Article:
A Forest is More Than Just Oaks

Hill's quote, "The strongest oak of the forest is not the one that is protected from the storm and hidden from the sun. It's the one that stands in the open where it is compelled to struggle for its existence against the winds and rains and the scorching sun," is often used when talking about building resiliency in children. We know that through struggle and in effectively resolving conflict, humans gain the necessary skills to respond to future adversity. In early childhood settings, we can create opportunity for taking risks, both physical and mental, but mostly, we just set the children in motion, together. In the course of their interactions, they build their own community. A community of mutual support and adversity. They practice overcoming obstacles, suitable for their own place in time.

There were two story lines in my last post, Nobody Should Have to Look at That. I shared the story of little one struggling with her strong feelings. In the post, I tried to imagine how she is beginning to use her style of play to help understand those reeling and spinning emotions. She could be imagined as the oak, buffeted and blasted by the situations that bring her trouble. The other story is about the happy-go-lucky girl with the unzipped backpack. What about her? If we imagine that resiliency is built by problem-solving our way through difficulties, how will she develop resiliency?

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And there are many children like her. Adults describe them as easy-going. They are the casual and carefree ones in the group -- at least in the social group -- in their home environment, they can sometimes be quite different. At school, they are the easy partners in play. When someone wants a toy they are playing with, they will simply hand it over. They will walk away from a play scenario that does not suit. They will take on a role in play that is given to them. While we could think of them as voiceless and passive, they most certainly are not. Their voices are gentle and their words go, more often, unspoken. Yet these quiet voices are such an important part of the social fabric the children are weaving.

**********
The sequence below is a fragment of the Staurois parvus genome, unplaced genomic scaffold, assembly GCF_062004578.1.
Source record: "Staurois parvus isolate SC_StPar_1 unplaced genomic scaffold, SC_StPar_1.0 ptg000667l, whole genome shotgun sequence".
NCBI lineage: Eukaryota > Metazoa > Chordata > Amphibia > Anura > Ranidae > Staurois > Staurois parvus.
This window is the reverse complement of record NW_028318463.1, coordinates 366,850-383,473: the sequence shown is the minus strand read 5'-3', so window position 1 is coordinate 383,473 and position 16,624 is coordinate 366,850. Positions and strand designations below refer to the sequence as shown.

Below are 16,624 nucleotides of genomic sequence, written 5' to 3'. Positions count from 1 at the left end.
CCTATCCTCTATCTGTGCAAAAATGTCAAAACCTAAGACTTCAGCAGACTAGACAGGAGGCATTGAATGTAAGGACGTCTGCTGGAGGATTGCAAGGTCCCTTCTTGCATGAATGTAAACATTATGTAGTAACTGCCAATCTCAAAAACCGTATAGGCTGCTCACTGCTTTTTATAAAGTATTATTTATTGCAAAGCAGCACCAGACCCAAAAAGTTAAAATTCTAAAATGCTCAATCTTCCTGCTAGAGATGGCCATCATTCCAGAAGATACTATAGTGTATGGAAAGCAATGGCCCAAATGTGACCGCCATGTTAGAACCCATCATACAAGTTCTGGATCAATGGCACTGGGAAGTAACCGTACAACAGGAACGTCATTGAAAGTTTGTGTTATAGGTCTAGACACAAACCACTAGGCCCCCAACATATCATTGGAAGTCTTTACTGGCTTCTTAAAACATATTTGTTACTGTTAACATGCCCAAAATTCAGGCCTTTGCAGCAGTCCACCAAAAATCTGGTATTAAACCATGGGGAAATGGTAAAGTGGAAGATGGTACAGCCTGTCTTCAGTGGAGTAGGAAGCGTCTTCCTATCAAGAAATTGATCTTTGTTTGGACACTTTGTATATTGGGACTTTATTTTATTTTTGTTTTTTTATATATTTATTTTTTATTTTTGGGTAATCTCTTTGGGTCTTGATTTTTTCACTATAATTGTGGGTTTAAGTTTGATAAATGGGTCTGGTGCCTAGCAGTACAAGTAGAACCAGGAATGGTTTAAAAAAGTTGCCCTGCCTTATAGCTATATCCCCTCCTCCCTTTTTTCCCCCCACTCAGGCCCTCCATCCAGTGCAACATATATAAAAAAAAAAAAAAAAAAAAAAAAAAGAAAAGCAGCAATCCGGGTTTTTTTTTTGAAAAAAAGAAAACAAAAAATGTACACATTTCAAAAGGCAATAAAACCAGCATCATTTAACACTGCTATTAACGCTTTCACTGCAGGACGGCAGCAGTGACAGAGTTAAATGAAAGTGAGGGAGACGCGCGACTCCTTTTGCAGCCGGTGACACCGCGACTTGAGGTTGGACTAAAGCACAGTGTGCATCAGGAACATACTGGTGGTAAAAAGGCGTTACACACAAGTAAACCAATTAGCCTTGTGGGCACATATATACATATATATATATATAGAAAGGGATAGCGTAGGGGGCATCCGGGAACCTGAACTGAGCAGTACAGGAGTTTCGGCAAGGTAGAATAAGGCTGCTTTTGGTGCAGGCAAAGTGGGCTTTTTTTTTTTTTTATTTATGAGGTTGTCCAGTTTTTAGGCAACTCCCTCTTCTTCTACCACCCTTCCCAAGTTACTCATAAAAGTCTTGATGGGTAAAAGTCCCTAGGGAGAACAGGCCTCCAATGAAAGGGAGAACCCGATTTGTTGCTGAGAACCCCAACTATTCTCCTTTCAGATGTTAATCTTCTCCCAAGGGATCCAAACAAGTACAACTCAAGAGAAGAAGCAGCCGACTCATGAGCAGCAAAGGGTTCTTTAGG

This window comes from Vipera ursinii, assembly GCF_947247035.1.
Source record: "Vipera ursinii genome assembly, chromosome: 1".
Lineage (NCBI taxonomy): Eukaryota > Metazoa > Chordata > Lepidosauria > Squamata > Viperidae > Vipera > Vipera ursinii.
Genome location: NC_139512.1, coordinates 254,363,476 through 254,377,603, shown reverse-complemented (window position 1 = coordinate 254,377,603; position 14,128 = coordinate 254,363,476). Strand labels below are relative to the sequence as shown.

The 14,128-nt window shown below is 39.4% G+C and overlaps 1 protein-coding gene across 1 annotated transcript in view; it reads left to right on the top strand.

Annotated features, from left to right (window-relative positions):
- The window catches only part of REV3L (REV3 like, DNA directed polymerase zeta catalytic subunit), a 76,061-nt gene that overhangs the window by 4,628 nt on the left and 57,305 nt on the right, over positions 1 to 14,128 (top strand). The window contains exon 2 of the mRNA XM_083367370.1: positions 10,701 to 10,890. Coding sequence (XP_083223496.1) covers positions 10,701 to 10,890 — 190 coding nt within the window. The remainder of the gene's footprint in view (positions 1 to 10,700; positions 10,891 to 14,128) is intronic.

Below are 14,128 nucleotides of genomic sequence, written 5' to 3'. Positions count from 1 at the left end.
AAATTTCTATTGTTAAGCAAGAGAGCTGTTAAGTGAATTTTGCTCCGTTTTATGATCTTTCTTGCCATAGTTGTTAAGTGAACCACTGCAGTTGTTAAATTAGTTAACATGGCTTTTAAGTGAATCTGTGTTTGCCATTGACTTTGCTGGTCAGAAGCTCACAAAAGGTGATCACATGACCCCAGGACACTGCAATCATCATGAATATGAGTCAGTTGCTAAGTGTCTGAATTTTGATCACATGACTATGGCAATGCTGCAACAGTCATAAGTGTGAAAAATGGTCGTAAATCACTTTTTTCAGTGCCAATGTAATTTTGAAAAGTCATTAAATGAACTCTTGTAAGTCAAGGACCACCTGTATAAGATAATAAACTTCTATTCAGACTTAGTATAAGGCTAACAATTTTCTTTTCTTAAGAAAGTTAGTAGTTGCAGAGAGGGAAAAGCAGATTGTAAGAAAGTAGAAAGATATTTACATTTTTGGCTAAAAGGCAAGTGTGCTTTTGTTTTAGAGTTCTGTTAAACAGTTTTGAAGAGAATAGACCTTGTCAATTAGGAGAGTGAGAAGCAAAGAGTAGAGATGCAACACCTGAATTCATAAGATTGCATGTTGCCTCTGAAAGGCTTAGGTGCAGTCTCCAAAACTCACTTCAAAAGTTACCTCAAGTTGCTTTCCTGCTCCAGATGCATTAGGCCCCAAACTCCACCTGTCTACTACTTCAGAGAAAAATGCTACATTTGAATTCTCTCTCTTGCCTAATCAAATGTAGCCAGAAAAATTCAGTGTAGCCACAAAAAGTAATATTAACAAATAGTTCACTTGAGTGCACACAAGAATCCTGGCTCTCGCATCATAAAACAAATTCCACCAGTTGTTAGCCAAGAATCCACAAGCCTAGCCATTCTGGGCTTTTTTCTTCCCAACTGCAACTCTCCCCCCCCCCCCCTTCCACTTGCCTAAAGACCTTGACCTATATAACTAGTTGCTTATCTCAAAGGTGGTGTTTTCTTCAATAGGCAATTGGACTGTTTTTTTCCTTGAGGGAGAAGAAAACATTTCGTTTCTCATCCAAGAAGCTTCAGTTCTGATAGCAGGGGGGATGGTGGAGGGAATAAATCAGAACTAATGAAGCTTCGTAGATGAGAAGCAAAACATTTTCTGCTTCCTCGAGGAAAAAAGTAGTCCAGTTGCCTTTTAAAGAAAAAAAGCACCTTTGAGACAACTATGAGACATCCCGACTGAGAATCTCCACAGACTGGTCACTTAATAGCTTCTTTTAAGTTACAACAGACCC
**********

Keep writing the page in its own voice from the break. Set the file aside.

In fact, it is that they are such a present and active (not at all passive on close observation) part of a social fabric that helps these children experience, first hand conflict and conflict resolution, even while they are not directly involved. Our happy-go-lucky children are usually keen observers. They collect and store information about how the community works. This is why their responses are just the thing needed during those moments when situations could get very, very complicated.

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The dogwoods and redbuds and the other understory trees protect the trunks of the canopy trees like the tall oaks as they are moved by strong winds and scorched by the sun. We tend these trees as well, appreciating the quiet star-like blooms that blossom on their branches.